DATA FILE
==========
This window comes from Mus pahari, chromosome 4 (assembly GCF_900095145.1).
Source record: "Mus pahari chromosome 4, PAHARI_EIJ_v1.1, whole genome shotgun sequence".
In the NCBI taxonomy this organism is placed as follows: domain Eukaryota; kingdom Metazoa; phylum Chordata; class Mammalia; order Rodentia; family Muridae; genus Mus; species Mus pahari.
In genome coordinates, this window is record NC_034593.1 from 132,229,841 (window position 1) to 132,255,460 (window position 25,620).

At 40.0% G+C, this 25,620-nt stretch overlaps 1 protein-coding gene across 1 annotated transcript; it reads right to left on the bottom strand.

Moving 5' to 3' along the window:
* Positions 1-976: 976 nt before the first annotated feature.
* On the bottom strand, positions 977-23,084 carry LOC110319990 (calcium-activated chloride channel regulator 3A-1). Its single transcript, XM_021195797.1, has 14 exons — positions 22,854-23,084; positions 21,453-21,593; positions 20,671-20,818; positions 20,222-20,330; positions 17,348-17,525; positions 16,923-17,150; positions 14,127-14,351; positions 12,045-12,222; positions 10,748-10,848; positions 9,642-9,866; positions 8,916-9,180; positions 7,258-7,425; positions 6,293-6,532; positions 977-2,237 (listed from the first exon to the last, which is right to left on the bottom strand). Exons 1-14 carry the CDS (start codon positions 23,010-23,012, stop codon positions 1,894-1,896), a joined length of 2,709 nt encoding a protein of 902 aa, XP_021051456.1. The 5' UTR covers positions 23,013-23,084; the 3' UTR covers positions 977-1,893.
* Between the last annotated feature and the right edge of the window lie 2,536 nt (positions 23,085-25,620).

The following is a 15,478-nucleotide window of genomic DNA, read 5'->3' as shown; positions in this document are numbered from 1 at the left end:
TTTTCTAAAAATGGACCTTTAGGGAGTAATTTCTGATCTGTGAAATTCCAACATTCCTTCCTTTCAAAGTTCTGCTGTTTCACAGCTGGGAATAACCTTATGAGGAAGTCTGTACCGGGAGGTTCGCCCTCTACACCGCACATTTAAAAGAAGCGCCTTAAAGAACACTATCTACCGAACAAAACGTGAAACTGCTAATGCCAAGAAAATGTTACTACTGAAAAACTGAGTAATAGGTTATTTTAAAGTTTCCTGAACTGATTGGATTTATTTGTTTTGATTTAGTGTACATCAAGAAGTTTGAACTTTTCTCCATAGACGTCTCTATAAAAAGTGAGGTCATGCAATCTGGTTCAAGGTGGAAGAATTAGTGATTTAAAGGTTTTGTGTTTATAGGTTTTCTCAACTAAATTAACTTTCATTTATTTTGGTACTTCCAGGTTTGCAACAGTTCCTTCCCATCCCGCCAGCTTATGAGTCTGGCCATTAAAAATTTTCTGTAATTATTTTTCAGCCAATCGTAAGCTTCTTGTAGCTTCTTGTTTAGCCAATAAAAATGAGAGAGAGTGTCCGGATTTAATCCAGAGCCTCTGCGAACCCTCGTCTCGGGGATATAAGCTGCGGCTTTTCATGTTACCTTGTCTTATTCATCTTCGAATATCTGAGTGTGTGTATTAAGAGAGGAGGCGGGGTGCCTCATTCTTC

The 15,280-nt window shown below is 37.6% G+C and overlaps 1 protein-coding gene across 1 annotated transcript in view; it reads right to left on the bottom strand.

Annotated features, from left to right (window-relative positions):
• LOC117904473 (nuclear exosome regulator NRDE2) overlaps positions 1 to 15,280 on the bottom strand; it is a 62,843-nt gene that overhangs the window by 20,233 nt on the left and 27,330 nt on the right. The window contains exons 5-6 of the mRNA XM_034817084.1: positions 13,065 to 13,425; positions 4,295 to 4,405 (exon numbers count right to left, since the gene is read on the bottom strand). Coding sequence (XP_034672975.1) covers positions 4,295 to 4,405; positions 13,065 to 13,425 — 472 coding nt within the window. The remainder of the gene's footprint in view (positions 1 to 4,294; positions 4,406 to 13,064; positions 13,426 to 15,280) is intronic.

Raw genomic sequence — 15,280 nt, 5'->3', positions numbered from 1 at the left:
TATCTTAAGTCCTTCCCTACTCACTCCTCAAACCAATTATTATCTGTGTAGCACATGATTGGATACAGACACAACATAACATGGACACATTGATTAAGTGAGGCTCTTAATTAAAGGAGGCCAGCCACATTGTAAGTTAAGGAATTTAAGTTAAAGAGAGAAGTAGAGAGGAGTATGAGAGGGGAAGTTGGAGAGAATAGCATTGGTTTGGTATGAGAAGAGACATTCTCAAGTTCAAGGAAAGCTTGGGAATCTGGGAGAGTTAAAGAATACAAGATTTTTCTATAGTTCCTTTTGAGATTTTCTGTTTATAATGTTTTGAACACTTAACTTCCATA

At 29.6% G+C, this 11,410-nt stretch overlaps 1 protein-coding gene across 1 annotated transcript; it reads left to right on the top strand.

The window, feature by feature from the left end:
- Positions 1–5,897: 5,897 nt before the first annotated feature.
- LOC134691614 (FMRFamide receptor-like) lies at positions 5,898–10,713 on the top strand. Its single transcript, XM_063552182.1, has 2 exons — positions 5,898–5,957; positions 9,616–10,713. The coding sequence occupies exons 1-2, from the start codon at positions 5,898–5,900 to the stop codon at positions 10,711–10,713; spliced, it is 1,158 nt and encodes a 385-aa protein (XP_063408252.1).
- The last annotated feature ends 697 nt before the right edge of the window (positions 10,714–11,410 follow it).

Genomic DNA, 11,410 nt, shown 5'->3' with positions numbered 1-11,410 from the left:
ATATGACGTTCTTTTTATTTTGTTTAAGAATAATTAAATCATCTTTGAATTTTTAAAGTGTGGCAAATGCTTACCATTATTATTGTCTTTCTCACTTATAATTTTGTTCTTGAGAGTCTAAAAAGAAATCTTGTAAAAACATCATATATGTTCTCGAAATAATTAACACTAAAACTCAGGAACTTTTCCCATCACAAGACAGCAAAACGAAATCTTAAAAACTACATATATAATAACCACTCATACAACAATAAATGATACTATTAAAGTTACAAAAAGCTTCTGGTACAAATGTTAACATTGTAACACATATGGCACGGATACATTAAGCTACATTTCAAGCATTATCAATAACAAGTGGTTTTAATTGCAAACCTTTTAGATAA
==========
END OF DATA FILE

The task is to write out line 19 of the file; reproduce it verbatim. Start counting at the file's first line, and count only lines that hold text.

- Positions 1–5,897: 5,897 nt before the first annotated feature.